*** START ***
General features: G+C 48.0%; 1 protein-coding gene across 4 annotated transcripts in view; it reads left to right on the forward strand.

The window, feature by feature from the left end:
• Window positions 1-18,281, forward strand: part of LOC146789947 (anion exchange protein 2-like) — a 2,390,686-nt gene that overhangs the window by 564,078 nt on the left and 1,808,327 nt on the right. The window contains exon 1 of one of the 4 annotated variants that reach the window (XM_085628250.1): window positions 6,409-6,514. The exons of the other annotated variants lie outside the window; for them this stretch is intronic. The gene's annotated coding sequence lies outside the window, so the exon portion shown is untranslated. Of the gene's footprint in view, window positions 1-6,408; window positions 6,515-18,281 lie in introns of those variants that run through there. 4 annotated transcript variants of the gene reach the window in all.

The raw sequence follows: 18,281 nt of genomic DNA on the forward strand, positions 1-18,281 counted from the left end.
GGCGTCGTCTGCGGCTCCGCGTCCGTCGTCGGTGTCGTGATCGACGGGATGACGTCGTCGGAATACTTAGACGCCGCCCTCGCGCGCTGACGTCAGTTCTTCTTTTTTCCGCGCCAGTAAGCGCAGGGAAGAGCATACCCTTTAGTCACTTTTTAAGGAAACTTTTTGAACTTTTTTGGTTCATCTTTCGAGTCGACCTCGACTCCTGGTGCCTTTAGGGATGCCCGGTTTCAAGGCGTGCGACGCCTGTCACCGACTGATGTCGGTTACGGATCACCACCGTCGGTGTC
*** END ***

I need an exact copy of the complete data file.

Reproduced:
General features: G+C 48.0%; 1 protein-coding gene across 4 annotated transcripts in view; it reads left to right on the forward strand.

The window, feature by feature from the left end:
• Window positions 1-18,281, forward strand: part of LOC146789947 (anion exchange protein 2-like) — a 2,390,686-nt gene that overhangs the window by 564,078 nt on the left and 1,808,327 nt on the right. The window contains exon 1 of one of the 4 annotated variants that reach the window (XM_085628250.1): window positions 6,409-6,514. The exons of the other annotated variants lie outside the window; for them this stretch is intronic. The gene's annotated coding sequence lies outside the window, so the exon portion shown is untranslated. Of the gene's footprint in view, window positions 1-6,408; window positions 6,515-18,281 lie in introns of those variants that run through there. 4 annotated transcript variants of the gene reach the window in all.

The raw sequence follows: 18,281 nt of genomic DNA on the forward strand, positions 1-18,281 counted from the left end.
GGCGTCGTCTGCGGCTCCGCGTCCGTCGTCGGTGTCGTGATCGACGGGATGACGTCGTCGGAATACTTAGACGCCGCCCTCGCGCGCTGACGTCAGTTCTTCTTTTTTCCGCGCCAGTAAGCGCAGGGAAGAGCATACCCTTTAGTCACTTTTTAAGGAAACTTTTTGAACTTTTTTGGTTCATCTTTCGAGTCGACCTCGACTCCTGGTGCCTTTAGGGATGCCCGGTTTCAAGGCGTGCGACGCCTGTCACCGACTGATGTCGGTTACGGATCACCACCGTCGGTGTC